Just like humans, our pets are vulnerable to gum disease and problems with their teeth. Alarmingly, 80% of dogs and 70% of cats suffer from some form of dental disease by the age of three.
When there is a build up of bacteria, food particles and saliva on the teeth plaque is formed. Plaque sticks to the tooth surface above and below the gum line and if not removed will calcify into tartar (also known as calculus). This appears as a yellow-brown material on the teeth. Over time the bacterial infection in tartar causes irreversible changes to occur. These include the destruction of supportive tissues and bone, resulting in red gums, bad breath and loosening of teeth. This same bacterial infection is also a source of infection for the rest of the body (such as the kidney, liver and heart) and can make your pet seriously ill. Ultimately, dental disease results in many pets unnecessarily suffering tooth loss, gum infection and pain. It also has the potential to shorten your pet’s lifespan.
Peanut the 6 year old Pomeranian, an example of severe dental disease. Peanut required extractions (6 in total) and a scale and polish.
What if my pet has dental disease?
Your pets teeth will be checked at each annual health check. However if you are concerned or notice any of the following signs including bad breath, loose or dirty teeth, trouble eating or dropping food, aversion to hard foods and chews this is an indication to have a dental check up sooner. Then if required you pet can be brought in for a professional dental clean.
A professional dental clean involves an anesthetic, full exam of every tooth, extractions of non-viable teeth and scale and polish of remaining teeth. The majority of patients go home on the same day.
Peanuts extracted teeth. After shot of the mouth after extractions, scale and polish.
Following a professional dental clean, a plan needs to be implemented to minimise build up of tartar again, and will depend on the severity of your pet’s dental disease. This may involve regular tooth brushing, feeding raw meaty bones and/or a special diet. It is recommended that all pets be examined 6 months after dental cleaning to determine the effectiveness of your dental care routine.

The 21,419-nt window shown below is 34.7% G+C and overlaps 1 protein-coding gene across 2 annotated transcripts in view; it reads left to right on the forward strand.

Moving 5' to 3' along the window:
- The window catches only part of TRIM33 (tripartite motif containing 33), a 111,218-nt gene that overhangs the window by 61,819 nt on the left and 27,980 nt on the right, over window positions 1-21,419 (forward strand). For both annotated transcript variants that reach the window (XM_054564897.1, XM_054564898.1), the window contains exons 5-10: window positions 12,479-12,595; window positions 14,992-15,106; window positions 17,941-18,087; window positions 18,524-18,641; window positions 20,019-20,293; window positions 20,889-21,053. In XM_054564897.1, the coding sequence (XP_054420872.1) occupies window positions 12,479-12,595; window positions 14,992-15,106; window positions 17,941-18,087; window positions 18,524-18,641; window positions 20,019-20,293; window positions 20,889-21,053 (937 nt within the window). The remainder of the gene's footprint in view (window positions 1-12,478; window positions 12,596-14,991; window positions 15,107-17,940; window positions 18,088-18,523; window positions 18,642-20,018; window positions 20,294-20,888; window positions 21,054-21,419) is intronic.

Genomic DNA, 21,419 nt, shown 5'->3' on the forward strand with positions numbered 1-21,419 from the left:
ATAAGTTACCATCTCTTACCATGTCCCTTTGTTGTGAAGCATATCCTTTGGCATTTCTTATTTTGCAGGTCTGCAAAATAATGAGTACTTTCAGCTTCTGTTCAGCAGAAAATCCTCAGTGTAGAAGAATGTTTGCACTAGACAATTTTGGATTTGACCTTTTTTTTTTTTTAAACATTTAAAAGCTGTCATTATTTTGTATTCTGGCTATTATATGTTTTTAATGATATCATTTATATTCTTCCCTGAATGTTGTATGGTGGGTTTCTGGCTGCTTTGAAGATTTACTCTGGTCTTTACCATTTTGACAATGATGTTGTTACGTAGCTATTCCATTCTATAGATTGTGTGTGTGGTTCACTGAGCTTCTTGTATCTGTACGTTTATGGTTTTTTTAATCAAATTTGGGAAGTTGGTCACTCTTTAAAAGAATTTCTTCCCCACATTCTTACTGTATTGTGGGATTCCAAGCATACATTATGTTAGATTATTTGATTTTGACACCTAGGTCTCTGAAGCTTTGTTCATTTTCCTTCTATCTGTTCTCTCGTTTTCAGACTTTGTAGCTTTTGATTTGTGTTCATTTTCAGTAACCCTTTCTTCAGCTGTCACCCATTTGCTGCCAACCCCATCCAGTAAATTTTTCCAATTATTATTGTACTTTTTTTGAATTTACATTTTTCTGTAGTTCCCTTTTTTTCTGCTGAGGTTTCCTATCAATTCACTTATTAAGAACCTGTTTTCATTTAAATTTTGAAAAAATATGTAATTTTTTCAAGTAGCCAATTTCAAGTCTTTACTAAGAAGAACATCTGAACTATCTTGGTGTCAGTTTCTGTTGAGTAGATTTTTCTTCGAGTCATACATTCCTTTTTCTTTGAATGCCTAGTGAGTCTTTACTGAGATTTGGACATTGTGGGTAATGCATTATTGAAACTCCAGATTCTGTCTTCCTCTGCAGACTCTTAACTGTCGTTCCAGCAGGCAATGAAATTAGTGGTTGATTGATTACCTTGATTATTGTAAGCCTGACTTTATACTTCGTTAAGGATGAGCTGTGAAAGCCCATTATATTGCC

We have a number of products available for preventative dental care.
How can I minimise ongoing dental disease?
Long-term control and prevention of dental disease requires regular home care. The best way to begin this is to acclimatise your pet from a young age. Dental home care may include:
- Brushing teeth daily – just like us! This is the best form of dental hygiene. Pet toothbrushes and toothpaste are now available. Please do not use human toothpaste formulas as they are not designed to be swallowed and may be toxic to your pet.
- Feed pets raw meaty bones or special dental diets. This can help reduce the accumulation of tartar.
- Use dental toys, enzymatic chews, or teeth cleaning biscuits, all of which may help keep the teeth clean.
Regular and frequent attention to your pet's teeth may avoid the need for a professional dental clean under anesthetic, and will also improve your pet's overall health.